Meanwhile, the TC-B is dedicated to the scientific and engineering development of geosynthetic barrier systems and associated technologies. Our highlight has been the wide-reaching webinar series that started in 2021, where in total, eight webinars were presented by industry experts on technical barrier matters.
How has the IGS evolved since you joined?
A necessary change due to the worldwide pandemic has been the reformatting of meetings to virtual platforms. Although this comes with its unique challenges, it has broadened participation in the various IGS group meetings to more members that may not have had a chance to travel to conferences for the in-person meetings. The commitment of members to accommodate the differing timezones, sometimes meeting at very odd hours, has been inspiring.
What is your role outside the IGS?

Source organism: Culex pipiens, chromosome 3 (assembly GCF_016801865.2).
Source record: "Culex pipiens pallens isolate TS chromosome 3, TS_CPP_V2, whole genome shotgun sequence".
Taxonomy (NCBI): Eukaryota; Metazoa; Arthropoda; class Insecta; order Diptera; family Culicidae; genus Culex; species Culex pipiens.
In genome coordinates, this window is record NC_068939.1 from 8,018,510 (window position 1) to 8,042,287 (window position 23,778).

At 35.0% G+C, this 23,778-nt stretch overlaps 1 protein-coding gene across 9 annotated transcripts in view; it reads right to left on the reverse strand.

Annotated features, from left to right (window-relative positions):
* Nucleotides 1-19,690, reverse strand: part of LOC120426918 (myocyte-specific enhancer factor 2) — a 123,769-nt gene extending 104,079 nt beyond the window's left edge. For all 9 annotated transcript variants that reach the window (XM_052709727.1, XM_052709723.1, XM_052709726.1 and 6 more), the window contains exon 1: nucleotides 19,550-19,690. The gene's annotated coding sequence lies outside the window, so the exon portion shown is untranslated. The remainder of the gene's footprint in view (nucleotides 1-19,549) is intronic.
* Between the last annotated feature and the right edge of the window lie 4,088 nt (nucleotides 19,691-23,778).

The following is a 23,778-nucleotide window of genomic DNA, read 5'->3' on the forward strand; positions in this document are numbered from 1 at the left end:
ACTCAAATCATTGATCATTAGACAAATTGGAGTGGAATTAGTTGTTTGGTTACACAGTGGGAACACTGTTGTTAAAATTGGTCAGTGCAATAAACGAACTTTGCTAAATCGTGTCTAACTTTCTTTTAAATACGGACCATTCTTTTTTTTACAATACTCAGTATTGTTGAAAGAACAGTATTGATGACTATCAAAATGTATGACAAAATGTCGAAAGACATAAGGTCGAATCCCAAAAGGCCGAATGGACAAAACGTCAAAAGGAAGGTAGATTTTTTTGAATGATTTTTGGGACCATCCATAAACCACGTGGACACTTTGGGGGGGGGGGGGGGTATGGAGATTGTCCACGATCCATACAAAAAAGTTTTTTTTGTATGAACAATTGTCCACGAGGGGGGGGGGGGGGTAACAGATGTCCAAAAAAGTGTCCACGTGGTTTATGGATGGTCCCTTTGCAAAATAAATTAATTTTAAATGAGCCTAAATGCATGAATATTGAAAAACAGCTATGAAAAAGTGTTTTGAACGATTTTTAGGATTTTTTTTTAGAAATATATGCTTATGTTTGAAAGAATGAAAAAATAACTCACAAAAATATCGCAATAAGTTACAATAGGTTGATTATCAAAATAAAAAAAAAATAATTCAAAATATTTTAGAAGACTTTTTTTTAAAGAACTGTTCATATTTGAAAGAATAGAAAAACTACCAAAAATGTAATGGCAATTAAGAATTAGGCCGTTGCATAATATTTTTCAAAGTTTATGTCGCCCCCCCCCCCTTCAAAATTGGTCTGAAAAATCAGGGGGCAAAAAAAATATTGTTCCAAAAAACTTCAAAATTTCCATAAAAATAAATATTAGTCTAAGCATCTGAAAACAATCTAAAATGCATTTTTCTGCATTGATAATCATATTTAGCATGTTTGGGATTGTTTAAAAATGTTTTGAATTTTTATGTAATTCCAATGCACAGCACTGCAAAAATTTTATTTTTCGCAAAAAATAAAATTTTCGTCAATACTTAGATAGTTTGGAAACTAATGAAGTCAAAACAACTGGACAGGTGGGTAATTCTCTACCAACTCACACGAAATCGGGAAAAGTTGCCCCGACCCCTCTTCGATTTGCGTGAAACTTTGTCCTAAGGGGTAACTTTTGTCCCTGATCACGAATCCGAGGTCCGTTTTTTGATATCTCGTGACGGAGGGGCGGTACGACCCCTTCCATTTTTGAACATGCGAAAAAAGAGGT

I work for Jones & Wagener Engineering and Environmental Consultants, a specialist firm of consulting professional engineers and scientists based in South Africa. I sit on the Board of Directors and have been recently appointed as Chairman. I also head a dynamic team of engineers in the Waste Engineering Department servicing waste management facilities across South Africa and other African regions. I’m a registered Professional Engineer and my first love remains providing practical engineering solutions for my clients. I’m passionate about design for environmental protection incorporating the use of geosynthetic materials as well as the construction process involved in the installation of barrier and capping systems and the supporting infrastructure.
How has the industry changed and how do you see it developing?
Participation and recognition of young members has pleasingly increased. Access to information and availability of training materials and literature has also dramatically increased.
What do you think will be the challenges and opportunities for the industry over the next few years?